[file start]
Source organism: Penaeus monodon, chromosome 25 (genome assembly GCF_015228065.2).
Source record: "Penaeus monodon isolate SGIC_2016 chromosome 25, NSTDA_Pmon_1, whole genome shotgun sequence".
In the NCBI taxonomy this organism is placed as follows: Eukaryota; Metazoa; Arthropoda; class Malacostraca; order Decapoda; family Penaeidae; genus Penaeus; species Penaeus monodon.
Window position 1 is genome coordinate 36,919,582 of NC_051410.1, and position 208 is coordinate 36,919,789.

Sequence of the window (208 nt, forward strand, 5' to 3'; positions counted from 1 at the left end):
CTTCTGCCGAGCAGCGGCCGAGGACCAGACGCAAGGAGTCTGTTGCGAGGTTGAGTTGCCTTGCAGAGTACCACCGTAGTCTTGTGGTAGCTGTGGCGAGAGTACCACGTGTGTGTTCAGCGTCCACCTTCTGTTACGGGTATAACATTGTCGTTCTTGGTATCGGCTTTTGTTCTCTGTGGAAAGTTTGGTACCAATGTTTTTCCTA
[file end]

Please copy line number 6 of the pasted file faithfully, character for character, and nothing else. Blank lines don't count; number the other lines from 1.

CTTCTGCCGAGCAGCGGCCGAGGACCAGACGCAAGGAGTCTGTTGCGAGGTTGAGTTGCCTTGCAGAGTACCACCGTAGTCTTGTGGTAGCTGTGGCGAGAGTACCACGTGTGTGTTCAGCGTCCACCTTCTGTTACGGGTATAACATTGTCGTTCTTGGTATCGGCTTTTGTTCTCTGTGGAAAGTTTGGTACCAATGTTTTTCCTA